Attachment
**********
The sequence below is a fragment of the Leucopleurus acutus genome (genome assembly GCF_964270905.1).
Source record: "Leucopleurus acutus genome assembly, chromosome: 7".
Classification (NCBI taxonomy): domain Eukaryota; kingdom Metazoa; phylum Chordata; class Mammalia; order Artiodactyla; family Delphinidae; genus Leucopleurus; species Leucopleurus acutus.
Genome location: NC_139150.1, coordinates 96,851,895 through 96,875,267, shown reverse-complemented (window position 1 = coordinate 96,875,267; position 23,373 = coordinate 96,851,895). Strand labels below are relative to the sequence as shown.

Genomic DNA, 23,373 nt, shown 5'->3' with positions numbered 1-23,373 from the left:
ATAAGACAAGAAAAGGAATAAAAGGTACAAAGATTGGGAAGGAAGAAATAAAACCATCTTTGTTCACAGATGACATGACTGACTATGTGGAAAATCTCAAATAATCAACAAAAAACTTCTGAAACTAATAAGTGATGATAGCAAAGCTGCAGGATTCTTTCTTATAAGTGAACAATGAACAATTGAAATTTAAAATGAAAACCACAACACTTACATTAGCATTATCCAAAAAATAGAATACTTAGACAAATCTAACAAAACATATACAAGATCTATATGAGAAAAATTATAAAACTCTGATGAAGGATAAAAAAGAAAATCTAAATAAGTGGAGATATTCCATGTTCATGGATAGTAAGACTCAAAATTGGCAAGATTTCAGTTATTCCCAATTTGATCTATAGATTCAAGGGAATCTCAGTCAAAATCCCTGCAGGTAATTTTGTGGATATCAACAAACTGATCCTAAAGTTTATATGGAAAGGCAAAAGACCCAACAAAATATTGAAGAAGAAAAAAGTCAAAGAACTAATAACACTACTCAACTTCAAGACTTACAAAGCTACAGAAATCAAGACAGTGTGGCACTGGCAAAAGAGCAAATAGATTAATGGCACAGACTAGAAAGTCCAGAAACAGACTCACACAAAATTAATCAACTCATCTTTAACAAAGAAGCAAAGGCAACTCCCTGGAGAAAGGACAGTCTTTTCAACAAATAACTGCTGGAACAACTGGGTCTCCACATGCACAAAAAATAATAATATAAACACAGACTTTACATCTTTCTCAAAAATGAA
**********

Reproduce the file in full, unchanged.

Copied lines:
The sequence below is a fragment of the Leucopleurus acutus genome (genome assembly GCF_964270905.1).
Source record: "Leucopleurus acutus genome assembly, chromosome: 7".
Classification (NCBI taxonomy): domain Eukaryota; kingdom Metazoa; phylum Chordata; class Mammalia; order Artiodactyla; family Delphinidae; genus Leucopleurus; species Leucopleurus acutus.
Genome location: NC_139150.1, coordinates 96,851,895 through 96,875,267, shown reverse-complemented (window position 1 = coordinate 96,875,267; position 23,373 = coordinate 96,851,895). Strand labels below are relative to the sequence as shown.

Genomic DNA, 23,373 nt, shown 5'->3' with positions numbered 1-23,373 from the left:
ATAAGACAAGAAAAGGAATAAAAGGTACAAAGATTGGGAAGGAAGAAATAAAACCATCTTTGTTCACAGATGACATGACTGACTATGTGGAAAATCTCAAATAATCAACAAAAAACTTCTGAAACTAATAAGTGATGATAGCAAAGCTGCAGGATTCTTTCTTATAAGTGAACAATGAACAATTGAAATTTAAAATGAAAACCACAACACTTACATTAGCATTATCCAAAAAATAGAATACTTAGACAAATCTAACAAAACATATACAAGATCTATATGAGAAAAATTATAAAACTCTGATGAAGGATAAAAAAGAAAATCTAAATAAGTGGAGATATTCCATGTTCATGGATAGTAAGACTCAAAATTGGCAAGATTTCAGTTATTCCCAATTTGATCTATAGATTCAAGGGAATCTCAGTCAAAATCCCTGCAGGTAATTTTGTGGATATCAACAAACTGATCCTAAAGTTTATATGGAAAGGCAAAAGACCCAACAAAATATTGAAGAAGAAAAAAGTCAAAGAACTAATAACACTACTCAACTTCAAGACTTACAAAGCTACAGAAATCAAGACAGTGTGGCACTGGCAAAAGAGCAAATAGATTAATGGCACAGACTAGAAAGTCCAGAAACAGACTCACACAAAATTAATCAACTCATCTTTAACAAAGAAGCAAAGGCAACTCCCTGGAGAAAGGACAGTCTTTTCAACAAATAACTGCTGGAACAACTGGGTCTCCACATGCACAAAAAATAATAATATAAACACAGACTTTACATCTTTCTCAAAAATGAA